I’ve attempted to capture a publishing era graced by a certain manner of old-fashioned courtliness, which may have now been lost forever. This was an era defined by the closely interconnected relationships between authors, editors and staff members who collectively delivered the finished book to the marketplace.
I was incredibly fortunate to have been involved in a golden era of publishing and having the opportunity to experience a charmed literary life inside the hallowed halls of a house with such historic beginnings.
I was born and raised in Texas, but once I got a whiff of that cool Pacific breeze many years ago, I knew that I had safely arrived “home” in Southern California. However, I am also quite conscious of my Texas roots and have written about some of that history in recent years. It seems there is a desire for every generation to find reconciliation with its past, and by reexamining those formative years, it can help bring a clearer understanding of who we have become.
I’ve written for the Houston Chronicle, the Fort Worth Star-Telegram and the Waco Tribune-Herald, where I first worked during my years as a Baylor journalism student. I have also contributed to our local weekly papers, The Palisadian Post and the Palisades News, as well as for noted Los Angeles writer Lionel Rolfe, and his literary website, Boryana Books.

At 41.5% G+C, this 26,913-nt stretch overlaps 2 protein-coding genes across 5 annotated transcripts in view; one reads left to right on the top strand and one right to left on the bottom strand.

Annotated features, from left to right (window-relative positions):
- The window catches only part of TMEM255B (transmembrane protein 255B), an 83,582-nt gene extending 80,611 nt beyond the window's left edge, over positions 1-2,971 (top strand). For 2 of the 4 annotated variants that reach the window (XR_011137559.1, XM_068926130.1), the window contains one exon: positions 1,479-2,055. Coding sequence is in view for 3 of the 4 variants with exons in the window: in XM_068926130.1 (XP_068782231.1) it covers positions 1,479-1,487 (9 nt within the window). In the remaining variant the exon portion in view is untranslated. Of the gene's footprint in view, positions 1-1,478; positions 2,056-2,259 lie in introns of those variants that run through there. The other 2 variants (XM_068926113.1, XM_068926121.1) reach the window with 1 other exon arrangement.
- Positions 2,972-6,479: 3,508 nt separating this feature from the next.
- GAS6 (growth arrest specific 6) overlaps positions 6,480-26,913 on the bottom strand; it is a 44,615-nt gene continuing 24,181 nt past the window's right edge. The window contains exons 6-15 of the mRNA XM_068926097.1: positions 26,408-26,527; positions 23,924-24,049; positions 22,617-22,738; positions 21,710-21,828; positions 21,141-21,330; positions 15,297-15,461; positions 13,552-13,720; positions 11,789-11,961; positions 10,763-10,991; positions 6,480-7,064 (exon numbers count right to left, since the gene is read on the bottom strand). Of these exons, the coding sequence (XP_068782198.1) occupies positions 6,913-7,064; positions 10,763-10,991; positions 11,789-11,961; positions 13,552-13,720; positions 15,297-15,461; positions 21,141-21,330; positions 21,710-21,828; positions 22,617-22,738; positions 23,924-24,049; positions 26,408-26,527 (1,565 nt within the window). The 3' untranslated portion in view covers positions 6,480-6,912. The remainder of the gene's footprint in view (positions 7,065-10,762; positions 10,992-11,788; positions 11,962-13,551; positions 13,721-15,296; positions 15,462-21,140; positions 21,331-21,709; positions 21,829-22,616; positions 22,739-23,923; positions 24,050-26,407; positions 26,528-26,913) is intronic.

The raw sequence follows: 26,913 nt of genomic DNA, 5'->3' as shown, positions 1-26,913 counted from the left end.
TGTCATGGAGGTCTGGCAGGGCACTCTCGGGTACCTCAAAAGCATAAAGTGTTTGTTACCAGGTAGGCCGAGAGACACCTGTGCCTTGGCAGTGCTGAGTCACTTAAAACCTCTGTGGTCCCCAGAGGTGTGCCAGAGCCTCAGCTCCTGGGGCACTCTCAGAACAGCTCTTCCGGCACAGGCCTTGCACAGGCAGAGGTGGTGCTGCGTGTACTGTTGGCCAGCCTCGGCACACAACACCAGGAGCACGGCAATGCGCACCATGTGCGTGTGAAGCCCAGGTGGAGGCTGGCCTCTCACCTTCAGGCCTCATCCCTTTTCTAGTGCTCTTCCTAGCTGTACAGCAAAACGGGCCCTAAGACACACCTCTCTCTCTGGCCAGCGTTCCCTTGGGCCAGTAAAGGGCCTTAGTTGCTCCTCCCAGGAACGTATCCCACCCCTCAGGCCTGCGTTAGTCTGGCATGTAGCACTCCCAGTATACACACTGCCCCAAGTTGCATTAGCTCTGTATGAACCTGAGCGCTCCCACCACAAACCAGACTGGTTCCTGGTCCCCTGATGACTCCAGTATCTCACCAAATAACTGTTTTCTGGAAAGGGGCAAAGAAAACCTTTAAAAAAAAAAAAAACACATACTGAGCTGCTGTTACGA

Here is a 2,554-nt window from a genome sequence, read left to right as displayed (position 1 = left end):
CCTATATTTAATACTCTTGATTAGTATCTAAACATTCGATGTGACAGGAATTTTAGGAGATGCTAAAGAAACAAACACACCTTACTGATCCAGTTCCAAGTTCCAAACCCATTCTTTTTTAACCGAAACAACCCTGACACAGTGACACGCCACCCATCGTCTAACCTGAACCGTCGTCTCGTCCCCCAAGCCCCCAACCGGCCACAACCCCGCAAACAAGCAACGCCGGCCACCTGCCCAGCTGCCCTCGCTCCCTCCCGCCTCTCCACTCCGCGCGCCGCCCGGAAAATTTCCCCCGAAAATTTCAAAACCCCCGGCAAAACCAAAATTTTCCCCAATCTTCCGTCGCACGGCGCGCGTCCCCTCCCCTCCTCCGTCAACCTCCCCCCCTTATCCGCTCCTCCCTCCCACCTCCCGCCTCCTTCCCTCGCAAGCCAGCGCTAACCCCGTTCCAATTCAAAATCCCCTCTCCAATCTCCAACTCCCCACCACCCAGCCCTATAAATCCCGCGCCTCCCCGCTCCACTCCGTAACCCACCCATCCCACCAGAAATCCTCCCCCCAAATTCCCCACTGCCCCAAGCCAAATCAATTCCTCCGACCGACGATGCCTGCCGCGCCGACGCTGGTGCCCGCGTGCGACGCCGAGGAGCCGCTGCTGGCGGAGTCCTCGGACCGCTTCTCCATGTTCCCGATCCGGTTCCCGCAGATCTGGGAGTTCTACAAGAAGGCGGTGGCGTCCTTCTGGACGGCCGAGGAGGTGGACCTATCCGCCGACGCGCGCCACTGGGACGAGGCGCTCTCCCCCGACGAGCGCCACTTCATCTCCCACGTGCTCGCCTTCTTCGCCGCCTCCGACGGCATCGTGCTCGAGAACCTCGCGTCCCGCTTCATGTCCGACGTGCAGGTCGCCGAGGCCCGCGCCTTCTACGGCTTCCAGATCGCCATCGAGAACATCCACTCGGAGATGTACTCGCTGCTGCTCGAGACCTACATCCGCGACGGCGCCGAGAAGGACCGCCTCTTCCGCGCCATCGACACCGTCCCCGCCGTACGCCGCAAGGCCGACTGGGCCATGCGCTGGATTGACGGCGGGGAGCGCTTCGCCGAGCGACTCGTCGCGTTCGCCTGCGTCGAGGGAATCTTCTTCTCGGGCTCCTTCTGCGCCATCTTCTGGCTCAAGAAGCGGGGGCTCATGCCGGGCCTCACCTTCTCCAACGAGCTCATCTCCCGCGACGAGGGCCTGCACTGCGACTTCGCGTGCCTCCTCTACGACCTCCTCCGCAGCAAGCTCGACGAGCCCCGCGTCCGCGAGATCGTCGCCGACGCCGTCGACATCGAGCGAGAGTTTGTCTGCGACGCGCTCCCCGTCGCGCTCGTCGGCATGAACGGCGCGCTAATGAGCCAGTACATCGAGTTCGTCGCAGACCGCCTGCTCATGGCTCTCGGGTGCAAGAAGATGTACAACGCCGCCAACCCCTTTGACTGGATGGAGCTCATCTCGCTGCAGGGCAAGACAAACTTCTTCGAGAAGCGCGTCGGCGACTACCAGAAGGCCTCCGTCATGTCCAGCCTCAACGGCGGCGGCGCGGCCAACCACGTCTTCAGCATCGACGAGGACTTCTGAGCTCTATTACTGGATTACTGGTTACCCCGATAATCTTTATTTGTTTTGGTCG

I offered tributes to two local writers with whom I built strong friendships and who influenced my life in dramatic fashion. My late pal Ben Masselink, whom I shared an office complex with in my hometown of Pacific Palisades, became a dear and trusted friend.
Another talented local writer, Josh Greenfeld, became an advisor and mentor to me, although he was probably unaware that he ever played that role. Ben died in 2000, and Josh in 2018, and I still miss both of these fine men.
And finally, I must salute the person who has made the writing life so enjoyable for me—my editor, neighbor and friend, Bill Bruns. He was a respected newspaper editor and magazine writer during his long journalism career, and also authored 14 books. His “edits” always make us writers look better than we really are. He’s got a sharp mind and keen eye for detail that improves our stories immeasurably.
In retirement, I’ve had the good fortune to reclaim my writing life which has made this journey even sweeter, as it has allowed me to connect with my community, and reconnect with many former classmates, fellow writers and publishing friends across the country.
All in all, the columns I’ve written are not uniquely a cohesive group of stories, but hopefully, there are a few common threads that run throughout each of them, as I’ve tried to weave a connection to time and place, our culture, our various influences, and perhaps foremost—the legacy of genuine friendship.
Bob Vickrey is a writer whose columns have appeared in several Southwestern newspapers, and was cited by the California Newspaper Publishing Association for column writing awards in 2016 and 2017. He lives in Pacific Palisades, California.